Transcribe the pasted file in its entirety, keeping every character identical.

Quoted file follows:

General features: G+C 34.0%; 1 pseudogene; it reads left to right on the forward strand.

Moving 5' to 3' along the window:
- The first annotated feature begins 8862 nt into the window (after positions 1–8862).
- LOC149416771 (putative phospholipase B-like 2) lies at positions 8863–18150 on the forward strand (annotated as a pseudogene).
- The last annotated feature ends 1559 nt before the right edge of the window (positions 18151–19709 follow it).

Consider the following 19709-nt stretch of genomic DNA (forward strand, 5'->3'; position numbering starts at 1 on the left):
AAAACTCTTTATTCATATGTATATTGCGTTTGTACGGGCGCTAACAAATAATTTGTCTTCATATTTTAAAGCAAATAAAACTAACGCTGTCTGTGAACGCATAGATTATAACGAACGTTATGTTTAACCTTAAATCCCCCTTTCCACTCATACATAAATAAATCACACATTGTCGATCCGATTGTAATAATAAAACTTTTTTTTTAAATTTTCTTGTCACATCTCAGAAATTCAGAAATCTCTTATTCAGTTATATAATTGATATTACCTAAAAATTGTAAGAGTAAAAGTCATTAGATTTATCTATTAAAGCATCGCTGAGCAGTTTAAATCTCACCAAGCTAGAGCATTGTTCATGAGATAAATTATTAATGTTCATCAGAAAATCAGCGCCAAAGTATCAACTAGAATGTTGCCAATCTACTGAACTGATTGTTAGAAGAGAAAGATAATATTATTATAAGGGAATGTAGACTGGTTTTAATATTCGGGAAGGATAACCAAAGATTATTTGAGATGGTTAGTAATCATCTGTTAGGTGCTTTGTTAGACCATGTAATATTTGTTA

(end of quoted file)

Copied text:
General features: G+C 34.0%; 1 pseudogene; it reads left to right on the forward strand.

Moving 5' to 3' along the window:
- The first annotated feature begins 8862 nt into the window (after positions 1–8862).
- LOC149416771 (putative phospholipase B-like 2) lies at positions 8863–18150 on the forward strand (annotated as a pseudogene).
- The last annotated feature ends 1559 nt before the right edge of the window (positions 18151–19709 follow it).

Consider the following 19709-nt stretch of genomic DNA (forward strand, 5'->3'; position numbering starts at 1 on the left):
AAAACTCTTTATTCATATGTATATTGCGTTTGTACGGGCGCTAACAAATAATTTGTCTTCATATTTTAAAGCAAATAAAACTAACGCTGTCTGTGAACGCATAGATTATAACGAACGTTATGTTTAACCTTAAATCCCCCTTTCCACTCATACATAAATAAATCACACATTGTCGATCCGATTGTAATAATAAAACTTTTTTTTTAAATTTTCTTGTCACATCTCAGAAATTCAGAAATCTCTTATTCAGTTATATAATTGATATTACCTAAAAATTGTAAGAGTAAAAGTCATTAGATTTATCTATTAAAGCATCGCTGAGCAGTTTAAATCTCACCAAGCTAGAGCATTGTTCATGAGATAAATTATTAATGTTCATCAGAAAATCAGCGCCAAAGTATCAACTAGAATGTTGCCAATCTACTGAACTGATTGTTAGAAGAGAAAGATAATATTATTATAAGGGAATGTAGACTGGTTTTAATATTCGGGAAGGATAACCAAAGATTATTTGAGATGGTTAGTAATCATCTGTTAGGTGCTTTGTTAGACCATGTAATATTTGTTA